Nearly three years have passed since the Occupational Safety and Health Administration's (OSHA's) revised crane regulations became effective. The rules (29 CFR 1926.1400-1442, Subpart CC) have had a significant effect on material handling operations during roof system removal and installation.
OSHA's new crane standard came about as the result of a negotiated rule-making process. In such an approach, stakeholders from various groups, including OSHA staff, attempt to develop a consensus document for submission to the agency and, if approved, it is published as a proposed rule for public comment.
Negotiated rule making often is seen as a less adversarial process that fosters a more balanced approach. The anticipated result is the rule will be more readily accepted and generally easier to enforce; essential to this is the agency acceptance of the consensus of the rule-making committee. But a number of key provisions in the crane regulations remain areas of contention for construction trade groups.
Subpart CC's primary component requires operators of equipment covered by the rule to be certified, qualified or licensed—with each alternative having specific OSHA demands, restrictions and drawbacks.
For example, though an option is provided for qualifying an operator through an audited employer program with written and practical examinations of operator knowledge and skills, the extensive developmental and auditing costs to a roofing contractor effectively eliminate this option.
However, the upside of this, in some contractors' views, is this form of qualification is not portable, meaning the qualification would not be valid at other places of employment.
Crane operators certified by accredited crane operator testing organizations also must pass written and practical tests specifically developed and administered for the type and capacity of equipment operated. This option also means substantial costs to a roofing contractor for training and certification fees paid to third-party providers. Operator certification under this alternative is fully portable.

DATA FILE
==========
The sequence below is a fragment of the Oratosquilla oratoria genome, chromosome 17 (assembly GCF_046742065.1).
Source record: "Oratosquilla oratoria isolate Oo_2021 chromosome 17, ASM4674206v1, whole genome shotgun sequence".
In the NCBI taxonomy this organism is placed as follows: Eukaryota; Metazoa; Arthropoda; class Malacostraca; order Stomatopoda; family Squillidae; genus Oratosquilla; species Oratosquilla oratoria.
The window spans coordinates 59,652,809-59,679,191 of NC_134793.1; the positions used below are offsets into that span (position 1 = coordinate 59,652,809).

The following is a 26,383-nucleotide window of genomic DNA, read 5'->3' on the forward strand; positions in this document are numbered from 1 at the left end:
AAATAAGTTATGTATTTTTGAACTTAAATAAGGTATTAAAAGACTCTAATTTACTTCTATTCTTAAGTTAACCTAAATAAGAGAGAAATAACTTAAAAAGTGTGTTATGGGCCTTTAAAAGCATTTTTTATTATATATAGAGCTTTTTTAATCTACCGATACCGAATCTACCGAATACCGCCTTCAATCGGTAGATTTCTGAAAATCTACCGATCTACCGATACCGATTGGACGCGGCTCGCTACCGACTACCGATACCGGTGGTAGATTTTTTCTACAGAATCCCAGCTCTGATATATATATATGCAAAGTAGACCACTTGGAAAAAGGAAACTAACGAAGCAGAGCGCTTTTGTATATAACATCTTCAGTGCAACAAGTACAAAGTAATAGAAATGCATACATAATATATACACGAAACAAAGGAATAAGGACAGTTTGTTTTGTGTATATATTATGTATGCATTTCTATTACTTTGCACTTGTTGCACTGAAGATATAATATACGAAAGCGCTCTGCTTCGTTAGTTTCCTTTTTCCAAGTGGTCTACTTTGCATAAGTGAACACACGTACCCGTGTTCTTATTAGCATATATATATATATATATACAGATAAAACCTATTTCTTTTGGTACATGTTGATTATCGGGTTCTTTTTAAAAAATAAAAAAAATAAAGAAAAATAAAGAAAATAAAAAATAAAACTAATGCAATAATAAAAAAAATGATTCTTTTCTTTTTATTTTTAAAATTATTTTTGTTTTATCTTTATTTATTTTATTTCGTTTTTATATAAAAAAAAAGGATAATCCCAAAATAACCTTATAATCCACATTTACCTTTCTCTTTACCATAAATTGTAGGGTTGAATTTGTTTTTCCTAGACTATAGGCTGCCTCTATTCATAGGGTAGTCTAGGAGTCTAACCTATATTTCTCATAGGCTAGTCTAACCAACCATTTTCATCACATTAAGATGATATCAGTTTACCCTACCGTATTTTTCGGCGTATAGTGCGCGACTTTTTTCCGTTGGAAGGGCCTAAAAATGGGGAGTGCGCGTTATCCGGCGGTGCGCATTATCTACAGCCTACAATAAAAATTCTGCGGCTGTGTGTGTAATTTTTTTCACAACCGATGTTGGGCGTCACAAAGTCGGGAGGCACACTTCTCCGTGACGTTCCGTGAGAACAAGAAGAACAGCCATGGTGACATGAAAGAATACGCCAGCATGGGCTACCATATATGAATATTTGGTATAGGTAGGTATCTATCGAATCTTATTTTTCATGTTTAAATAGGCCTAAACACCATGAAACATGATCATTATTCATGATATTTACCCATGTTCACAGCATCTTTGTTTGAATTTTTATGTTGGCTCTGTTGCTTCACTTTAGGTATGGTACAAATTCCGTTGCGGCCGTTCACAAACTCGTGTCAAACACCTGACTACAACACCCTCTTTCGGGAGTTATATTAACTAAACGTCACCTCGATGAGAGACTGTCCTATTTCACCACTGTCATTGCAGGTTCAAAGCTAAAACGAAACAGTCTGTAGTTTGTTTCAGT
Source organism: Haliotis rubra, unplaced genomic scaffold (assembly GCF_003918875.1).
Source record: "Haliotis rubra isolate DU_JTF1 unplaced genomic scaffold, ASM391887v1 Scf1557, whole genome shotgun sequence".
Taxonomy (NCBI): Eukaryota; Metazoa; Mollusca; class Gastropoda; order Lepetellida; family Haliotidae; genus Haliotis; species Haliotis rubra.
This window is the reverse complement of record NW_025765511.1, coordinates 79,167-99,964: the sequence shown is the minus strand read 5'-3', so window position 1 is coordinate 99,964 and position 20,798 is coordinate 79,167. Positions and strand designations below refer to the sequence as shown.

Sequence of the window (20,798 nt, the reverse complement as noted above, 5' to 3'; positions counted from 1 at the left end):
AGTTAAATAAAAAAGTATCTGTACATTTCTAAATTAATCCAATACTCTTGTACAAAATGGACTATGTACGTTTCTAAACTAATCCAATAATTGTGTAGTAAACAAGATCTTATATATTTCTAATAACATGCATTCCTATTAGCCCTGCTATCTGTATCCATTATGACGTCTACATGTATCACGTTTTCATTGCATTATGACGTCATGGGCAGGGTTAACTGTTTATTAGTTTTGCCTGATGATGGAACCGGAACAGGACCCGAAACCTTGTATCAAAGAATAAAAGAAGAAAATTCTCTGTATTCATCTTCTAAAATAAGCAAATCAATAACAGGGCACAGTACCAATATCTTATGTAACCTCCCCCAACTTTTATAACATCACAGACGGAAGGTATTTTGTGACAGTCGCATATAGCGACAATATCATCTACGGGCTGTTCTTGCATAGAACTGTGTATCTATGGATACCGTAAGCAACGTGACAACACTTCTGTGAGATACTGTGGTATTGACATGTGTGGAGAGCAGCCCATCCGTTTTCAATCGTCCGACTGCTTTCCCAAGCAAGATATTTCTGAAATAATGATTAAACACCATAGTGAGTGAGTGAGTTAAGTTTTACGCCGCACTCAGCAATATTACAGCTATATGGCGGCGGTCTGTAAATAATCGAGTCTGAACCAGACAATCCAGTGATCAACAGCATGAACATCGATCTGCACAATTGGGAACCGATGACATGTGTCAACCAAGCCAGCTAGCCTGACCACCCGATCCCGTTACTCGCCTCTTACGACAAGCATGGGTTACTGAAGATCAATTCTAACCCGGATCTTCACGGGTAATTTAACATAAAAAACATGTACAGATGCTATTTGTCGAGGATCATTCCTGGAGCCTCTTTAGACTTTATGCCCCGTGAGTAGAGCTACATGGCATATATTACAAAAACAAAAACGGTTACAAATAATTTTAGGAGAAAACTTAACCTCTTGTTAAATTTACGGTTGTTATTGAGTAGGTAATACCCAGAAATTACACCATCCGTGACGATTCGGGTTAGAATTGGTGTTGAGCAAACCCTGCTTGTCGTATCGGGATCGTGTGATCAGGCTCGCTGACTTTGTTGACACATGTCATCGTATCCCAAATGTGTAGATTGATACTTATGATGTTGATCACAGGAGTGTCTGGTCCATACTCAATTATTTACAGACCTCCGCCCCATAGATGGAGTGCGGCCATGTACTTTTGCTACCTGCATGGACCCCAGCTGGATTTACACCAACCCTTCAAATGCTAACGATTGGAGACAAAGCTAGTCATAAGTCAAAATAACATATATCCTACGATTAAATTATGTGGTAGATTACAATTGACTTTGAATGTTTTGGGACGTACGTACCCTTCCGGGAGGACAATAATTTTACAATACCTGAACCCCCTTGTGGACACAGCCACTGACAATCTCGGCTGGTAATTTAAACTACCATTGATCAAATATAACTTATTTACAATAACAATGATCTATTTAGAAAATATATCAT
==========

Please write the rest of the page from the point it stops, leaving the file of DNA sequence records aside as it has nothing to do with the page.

The third alternative, licensing by a government entity, involves a government licensing department that OSHA considers an accredited testing organization for crane operators if certain conditions are met. Conditions include an assessment of an operator's knowledge and skills using written and practical tests; test criteria and administration that meet industry standards; continued operator education; and skills development ensured through relicensing.
Licenses are valid for a time frame not to exceed five years, and a license only covers equipment operation within the jurisdiction of the government entity issuing the license. However, OSHA has noted government licensing that meets the requirements would be portable.
For all crane operator credentialing methods, a high level of operator skill and knowledge is ensured through the third-party oversight components in the OSHA regulations.